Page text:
Health insurance — especially Medicare — can be confusing. But navigating it becomes easier when you understand the language. In the following article, we take you through some of the most common questions and explain them in a way that makes sense:
What is Original Medicare?
Medicare has different components. Original Medicare is a type of health insurance that is provided by the government, and is often referred to as Part A and Part B. This plan gives you basic coverage. For example, Part A is for hospital stays, hospices, nursing, and in-home care. Part B covers visits to your doctor, tests, Xrays, preventative medicine, and hospital outpatient visits. Premiums will depend on whether or not you have contributed any taxes toward Medicare. Generally, Part A will have no cost, while Part B will have a premium based on your income. There may also be a copayment required for some services.
What is Part D?
Medicare Part D covers prescription drugs. This isn’t part of Original Medicare but can be added on for a small fee. Many choose to do so because it can significantly reduce the cost of medication. Even if you don’t currently need it, you will likely at some point in the future. According to the Kaiser Family Foundation, 89% of adults ages 65 and older are currently taking prescription medication. Another option is to choose a Medicare Advantage plan (also known as Part C), which usually includes Parts A, B and D.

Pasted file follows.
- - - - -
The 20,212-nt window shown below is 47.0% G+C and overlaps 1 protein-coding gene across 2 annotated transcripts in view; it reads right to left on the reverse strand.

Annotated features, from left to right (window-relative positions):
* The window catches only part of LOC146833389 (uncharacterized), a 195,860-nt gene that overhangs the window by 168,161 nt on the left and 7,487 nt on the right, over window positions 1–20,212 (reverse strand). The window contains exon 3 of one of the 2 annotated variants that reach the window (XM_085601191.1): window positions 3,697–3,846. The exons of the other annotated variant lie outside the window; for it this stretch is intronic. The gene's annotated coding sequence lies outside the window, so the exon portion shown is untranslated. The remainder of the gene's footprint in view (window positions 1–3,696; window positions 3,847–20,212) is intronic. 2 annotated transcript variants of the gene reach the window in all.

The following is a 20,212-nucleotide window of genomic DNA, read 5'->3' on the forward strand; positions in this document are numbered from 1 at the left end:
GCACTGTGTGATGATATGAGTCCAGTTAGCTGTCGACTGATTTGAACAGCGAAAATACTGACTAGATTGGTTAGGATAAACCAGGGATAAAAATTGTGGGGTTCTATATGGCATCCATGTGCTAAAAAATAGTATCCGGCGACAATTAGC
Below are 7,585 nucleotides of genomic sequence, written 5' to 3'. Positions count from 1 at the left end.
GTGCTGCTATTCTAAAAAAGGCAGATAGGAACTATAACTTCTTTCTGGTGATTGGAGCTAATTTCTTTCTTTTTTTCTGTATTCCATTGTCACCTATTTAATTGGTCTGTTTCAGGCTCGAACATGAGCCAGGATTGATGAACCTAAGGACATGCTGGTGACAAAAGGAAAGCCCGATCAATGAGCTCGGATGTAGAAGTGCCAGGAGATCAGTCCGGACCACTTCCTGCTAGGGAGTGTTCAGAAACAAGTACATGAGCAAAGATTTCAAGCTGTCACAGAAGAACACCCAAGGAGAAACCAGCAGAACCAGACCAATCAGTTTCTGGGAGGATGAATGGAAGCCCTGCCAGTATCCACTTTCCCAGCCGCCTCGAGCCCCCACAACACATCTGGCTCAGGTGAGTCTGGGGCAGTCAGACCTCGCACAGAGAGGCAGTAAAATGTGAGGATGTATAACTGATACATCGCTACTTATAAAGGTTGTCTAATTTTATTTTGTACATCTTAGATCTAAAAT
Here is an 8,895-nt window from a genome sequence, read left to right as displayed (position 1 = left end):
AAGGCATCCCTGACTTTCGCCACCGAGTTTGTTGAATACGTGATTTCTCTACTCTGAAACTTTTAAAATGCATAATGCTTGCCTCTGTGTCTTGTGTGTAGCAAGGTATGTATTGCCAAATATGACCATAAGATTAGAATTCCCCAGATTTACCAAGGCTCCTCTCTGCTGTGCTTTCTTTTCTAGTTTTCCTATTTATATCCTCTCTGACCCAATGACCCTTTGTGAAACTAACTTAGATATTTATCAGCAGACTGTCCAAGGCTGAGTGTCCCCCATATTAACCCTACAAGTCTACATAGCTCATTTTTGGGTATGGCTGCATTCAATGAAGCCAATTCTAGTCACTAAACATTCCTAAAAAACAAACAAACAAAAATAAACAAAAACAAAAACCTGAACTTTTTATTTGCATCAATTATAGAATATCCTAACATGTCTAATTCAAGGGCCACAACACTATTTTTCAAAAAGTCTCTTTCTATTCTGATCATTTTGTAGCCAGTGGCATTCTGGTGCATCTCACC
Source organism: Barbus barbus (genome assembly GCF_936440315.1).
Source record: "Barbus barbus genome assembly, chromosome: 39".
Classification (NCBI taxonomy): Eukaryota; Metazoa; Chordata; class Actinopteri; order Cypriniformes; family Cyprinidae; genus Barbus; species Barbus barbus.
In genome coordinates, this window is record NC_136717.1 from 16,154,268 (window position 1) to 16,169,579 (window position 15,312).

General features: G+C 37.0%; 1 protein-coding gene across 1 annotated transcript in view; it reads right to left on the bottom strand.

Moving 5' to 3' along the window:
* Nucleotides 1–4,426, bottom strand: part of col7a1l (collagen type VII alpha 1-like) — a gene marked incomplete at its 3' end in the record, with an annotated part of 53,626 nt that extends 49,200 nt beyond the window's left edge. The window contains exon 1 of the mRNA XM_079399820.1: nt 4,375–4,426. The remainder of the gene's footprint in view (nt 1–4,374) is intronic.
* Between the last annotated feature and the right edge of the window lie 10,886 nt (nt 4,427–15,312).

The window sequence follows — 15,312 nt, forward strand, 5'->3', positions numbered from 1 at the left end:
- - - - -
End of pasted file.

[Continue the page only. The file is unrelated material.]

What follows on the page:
What is Medicare Advantage?
Medicare Advantage, or Part C, is a type of health insurance that boosts Medicare Part A and Part B. As mentioned, it usually comes with Part D, and fills other gaps where Medicare is lacking. For example, with Part C you will have more options and greater control over your healthcare, such as having the option to choose between and HMO or PPO plan. With a Medicare Advantage plan, you also have the option to add vision, dental, and hearing coverage to your plan, which are not covered by Original Medicare.
Am I Eligible for Medicare?
If you are a permanent U.S. citizen who is 65 and eligible for Social Security, you will likely qualify for Medicare. Your Medicare eligibility will depend on a range of factors including your current work status.
You can sign up for Medicare via Social Security, and this can be done online, over the phone, or in person. It is best to apply in advance to avoid long waiting periods or be subject to late enrollment penalties. The initial window for enrollment is seven months, starting three months prior to your 65th birthday. Once you have been approved for Original Medicare you can apply for Part C or Part D.
What if I Have a Disability?
Younger people may be eligible for Medicare if they have a disability. Those with a permanent disability receiving Social Security may already be enrolled in this program.
In addition, there are exceptions for people with end stage renal disease and Lou Gehrig’s disease (ALS).
When it comes to Medicare, the most important thing is to understand your healthcare needs. If you require extra services such as dental, vision, hearing, and prescription drugs, Original Medicare might not be enough.
With customizable options you can discover the right plan for your situation, giving you comprehensive health care throughout your senior years.